Archive for February, 2013
Idaho Cosmetology Schools are slated under federal mandate to lose Title IV eligibility on July 1, 2013 unless the State legislature takes action this session to recognize Cosmetology schools as post-secondary institutions. This means that after July 1, otherwise eligible students would not be able to obtain federal support for their cosmetology education in Idaho. There are approximately 1000 students currently attending cosmetology school in Idaho. Thousands more are planning to attend cosmetology school in future years. Since the majority of students depend on federal funding to develop a productive skill and career, without federal student funding the vast majority of the schools in Idaho will have to close their doors and leave these students without an option to pursue their dream career. The placement rate for schools responding to an ad hoc survey is that Idaho cosmetology schools place 80-95% of all students into productive jobs in their chosen career path. Including the 10 to 30 employees that currently work each of Idaho’s 30+ cosmetology schools, it would be a horrible loss of employment for our state if the legislature does not act.
All the legislature is being asked to do is to identify cosmetology schools in existing legislation that currently regulates all cosmetology schools as “post-secondary” schools. The federal mandate requires that only post-secondary schools regulated by the state can receive federal funding. Idaho complies in every detail but the inclusion of the words “post-secondary” in the statute.
It would be a travesty if the failure of the legislature to include two words in an existing statue terminates the cosmetology industry in our state and leaves future cosmetology professionals without options in the great State of Idaho.
Please let you legislator know that you support the passage of HB 162. It is urgent!
George Brunt, Chairman
Idaho Association of Cosmetology Schools
There has been a lot of activity at the capitol this week. The combined House and Senate
education committees held two days of joint public listening sessions on primary and secondary
education issues. There will be one more this coming Monday evening to allow parents and
teachers who may have not had an opportunity to attend the morning meetings to voice their
opinions. This issue will show more prominence in the days to come. The public rejection of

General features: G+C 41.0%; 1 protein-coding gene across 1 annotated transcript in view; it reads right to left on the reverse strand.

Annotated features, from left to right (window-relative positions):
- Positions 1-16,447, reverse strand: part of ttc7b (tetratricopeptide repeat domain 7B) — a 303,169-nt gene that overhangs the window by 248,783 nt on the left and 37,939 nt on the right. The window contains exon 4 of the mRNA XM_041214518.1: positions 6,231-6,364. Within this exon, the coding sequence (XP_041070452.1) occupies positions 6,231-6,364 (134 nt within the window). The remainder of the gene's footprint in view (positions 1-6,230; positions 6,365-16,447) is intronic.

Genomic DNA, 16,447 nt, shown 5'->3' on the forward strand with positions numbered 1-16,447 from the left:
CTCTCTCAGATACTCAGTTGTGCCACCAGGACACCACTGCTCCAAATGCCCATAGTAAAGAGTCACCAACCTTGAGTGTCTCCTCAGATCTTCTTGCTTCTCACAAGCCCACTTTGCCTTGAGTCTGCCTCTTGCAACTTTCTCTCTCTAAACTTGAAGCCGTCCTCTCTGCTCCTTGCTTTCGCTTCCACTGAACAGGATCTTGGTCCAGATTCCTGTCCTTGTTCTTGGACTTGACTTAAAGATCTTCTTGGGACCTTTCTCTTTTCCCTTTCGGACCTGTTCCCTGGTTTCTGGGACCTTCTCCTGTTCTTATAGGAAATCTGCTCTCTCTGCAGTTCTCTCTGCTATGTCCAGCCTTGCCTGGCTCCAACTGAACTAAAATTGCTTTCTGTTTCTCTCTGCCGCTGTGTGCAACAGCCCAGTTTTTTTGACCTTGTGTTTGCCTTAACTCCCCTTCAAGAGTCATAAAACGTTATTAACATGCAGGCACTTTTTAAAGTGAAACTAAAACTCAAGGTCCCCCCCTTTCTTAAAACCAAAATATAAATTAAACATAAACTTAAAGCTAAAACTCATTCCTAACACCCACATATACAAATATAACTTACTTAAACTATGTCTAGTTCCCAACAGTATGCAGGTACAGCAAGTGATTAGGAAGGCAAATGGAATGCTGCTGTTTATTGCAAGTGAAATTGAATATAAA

the reform measures passed in the legislature last year has created several holes in the system
that need to be addressed. The most pressing being the $34million that was removed from
education as a result of the repeal of the Children Come First bills.
The Senate Commerce Committee held two days of contentious public hearings on Senate Bill
1042, the legislation proposed by the Governor’s office that establishes an Idaho insurance
exchange. The bill, at the end, was approved by the committee on an 8-1 vote and sent to the
Senate floor with a do-pass recommendation. Although the committee approval was strong, the
proposal has a rough road ahead as it works its way through the system. We’ll keep you posted.
On the financial side, January revenue was $281.4 million, which is $0.9 million (0.3%) above
the $280.5 million expected for the month. The fiscal year-to-date General Fund revenue is
$1,579.5 million. This amount is $2.7 million (-0.2%) lower than the projected $1,582.2 million.
Idaho sales tax was by far the strongest performing revenue source this month, coming in 8.5%
higher than expected. The Joint Finance and Appropriations Committee will be looking closely
at these numbers as they must determine a revenue projection number before they start setting
budgets on February 18th.
Proprietary School Designation: In working to comply with the new federal rules requiring
post-secondary designation for all proprietary schools we will be proposing legislation to address
the issue specifically for cosmetology schools. Monday we presented a proposal to the Board of
Cosmetology and worked throughout the week with the attorneys for that board as well as the
State Board of Education and other stake holders to arrive at a proposal we will present before
the House Education Committee on Tuesday. The difficulty of the legislation has been to define
cosmetology schools as post-secondary without further limiting who can attend the schools. I
believe the proposal does this and it does have the consensus of the various groups. This is a
print hearing and no testimony will be taken.
Written by Kris Ellis